Putrajaya chided for delaying pact against human trafficking

The demand for Cambodian maids in Malaysia increased in 2009 after Indonesia banned its citizens from working as maids in the wake of abuse cases. (AP pic)

PETALING JAYA: Migrant rights group Tenaganita has censured Putrajaya for its failure to commit Malaysia to an agreement with Cambodia to fight human trafficking.

It said Malaysia, as a destination country for trafficked persons, had become a stumbling block to international efforts to curb human smuggling and the abuse of foreign labour.

“This is not the way forward for states in Asean,” Tenaganita director Glorene Das told FMT. “We are setting a bad example.”

The Cambodian government this week urged Putrajaya to expedite the signing of a memorandum of understanding to ensure the protection of Cambodian workers in Malaysia.

The memorandum has been on hold since 2012. It aims to improve cooperation between the two countries in the fight against human trafficking and exploitation of women and children.

The cooperation would include the exchange of intelligence concerning trafficking routes and networks.

Cambodia’s women’s affairs ministry said Phnom Penh would hesitate to allow maids to be sent to Malaysia until the memorandum was made official.

Glorene Das.

Das said Tenaganita was especially concerned over Cambodians employed as domestic maids.

She said Cambodia was one of the few countries working towards protecting people from being trafficked.

“Amending and reviewing the Anti-Trafficking In Persons and Anti-Smuggling of Migrants Act is one step forward, but signing on to the agreement is necessary,” she added.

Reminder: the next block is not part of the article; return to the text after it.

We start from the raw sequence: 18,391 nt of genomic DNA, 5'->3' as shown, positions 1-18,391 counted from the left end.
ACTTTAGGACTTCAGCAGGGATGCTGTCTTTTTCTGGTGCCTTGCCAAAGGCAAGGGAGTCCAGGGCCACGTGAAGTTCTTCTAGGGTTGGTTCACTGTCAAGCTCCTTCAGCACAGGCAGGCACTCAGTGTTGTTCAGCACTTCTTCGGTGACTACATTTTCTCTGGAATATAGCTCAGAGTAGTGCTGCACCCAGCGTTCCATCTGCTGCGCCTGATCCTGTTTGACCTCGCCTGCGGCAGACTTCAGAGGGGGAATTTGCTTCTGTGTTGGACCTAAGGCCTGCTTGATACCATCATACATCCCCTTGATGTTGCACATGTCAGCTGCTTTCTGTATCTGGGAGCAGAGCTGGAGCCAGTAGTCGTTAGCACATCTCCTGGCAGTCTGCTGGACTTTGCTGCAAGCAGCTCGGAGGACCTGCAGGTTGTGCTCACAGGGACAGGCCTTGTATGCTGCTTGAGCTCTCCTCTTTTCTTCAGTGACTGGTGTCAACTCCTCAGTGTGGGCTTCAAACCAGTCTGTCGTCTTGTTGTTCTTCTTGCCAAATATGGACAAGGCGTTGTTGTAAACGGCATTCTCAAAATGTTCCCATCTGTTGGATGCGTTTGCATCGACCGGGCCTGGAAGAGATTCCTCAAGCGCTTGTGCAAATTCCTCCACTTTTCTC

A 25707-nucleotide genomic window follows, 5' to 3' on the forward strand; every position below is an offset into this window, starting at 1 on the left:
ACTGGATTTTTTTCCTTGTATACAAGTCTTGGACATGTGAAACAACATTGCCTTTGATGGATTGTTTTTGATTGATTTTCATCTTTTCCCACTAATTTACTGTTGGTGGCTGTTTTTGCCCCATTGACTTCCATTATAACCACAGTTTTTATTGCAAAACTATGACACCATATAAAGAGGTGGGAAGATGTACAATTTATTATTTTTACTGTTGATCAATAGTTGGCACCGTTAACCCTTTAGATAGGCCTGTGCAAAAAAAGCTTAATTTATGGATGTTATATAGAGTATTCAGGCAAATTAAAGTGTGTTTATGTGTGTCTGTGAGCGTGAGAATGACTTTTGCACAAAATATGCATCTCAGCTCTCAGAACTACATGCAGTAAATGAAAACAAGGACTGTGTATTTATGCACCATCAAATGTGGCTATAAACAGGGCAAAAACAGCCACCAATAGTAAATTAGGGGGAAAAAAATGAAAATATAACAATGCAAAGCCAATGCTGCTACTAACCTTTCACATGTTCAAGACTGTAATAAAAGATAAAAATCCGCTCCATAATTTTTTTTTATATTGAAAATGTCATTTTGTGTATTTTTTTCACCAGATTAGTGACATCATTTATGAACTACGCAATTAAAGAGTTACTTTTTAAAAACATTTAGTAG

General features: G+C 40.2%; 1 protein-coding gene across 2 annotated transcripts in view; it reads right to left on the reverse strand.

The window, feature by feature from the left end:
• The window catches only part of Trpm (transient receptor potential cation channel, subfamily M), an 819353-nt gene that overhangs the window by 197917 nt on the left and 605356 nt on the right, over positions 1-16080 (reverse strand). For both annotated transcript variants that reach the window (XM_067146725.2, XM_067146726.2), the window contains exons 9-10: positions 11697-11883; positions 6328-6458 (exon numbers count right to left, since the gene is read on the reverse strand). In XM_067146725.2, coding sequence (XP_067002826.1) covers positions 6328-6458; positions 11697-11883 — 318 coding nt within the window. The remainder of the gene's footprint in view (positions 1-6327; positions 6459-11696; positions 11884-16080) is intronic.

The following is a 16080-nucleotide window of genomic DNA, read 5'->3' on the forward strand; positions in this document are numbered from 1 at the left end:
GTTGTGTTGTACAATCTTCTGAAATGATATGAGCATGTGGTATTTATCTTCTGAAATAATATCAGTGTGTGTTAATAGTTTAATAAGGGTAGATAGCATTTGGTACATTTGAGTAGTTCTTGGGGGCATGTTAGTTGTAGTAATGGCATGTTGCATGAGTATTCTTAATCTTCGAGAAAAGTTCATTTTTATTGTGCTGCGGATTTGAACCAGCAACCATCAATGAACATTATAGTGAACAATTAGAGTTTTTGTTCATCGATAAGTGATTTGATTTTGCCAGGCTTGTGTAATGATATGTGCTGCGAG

Tenaganita in 2018 made several recommendations to the government pertaining to efforts to end the exploitation of Cambodian workers. These included a call for improved protection against intolerable living conditions.

Through the years, there have been various reports of the abuse and death of Cambodian workers in Malaysia. There have also been reports of missing children.

Human Rights Watch recorded these cases in a report it published in 2011.

The international body said Cambodian domestic maids in Malaysia risked facing exploitation and serious abuses. It cited non-payment of wages, excessive working hours, forced labour and psychological and physical abuse, including sexual abuse.

“Domestic workers who experience abuse have little opportunity to seek redress either in Malaysia or Cambodia,” it said in its report.

The demand for Cambodian maids in Malaysia sharply increased in 2009 after high-profile cases of abuse of Indonesian maids prompted the Jakarta administration to impose a moratorium on their recruitment in Malaysia.

In 2011, Cambodia imposed a similar moratorium but lifted it in January 2018.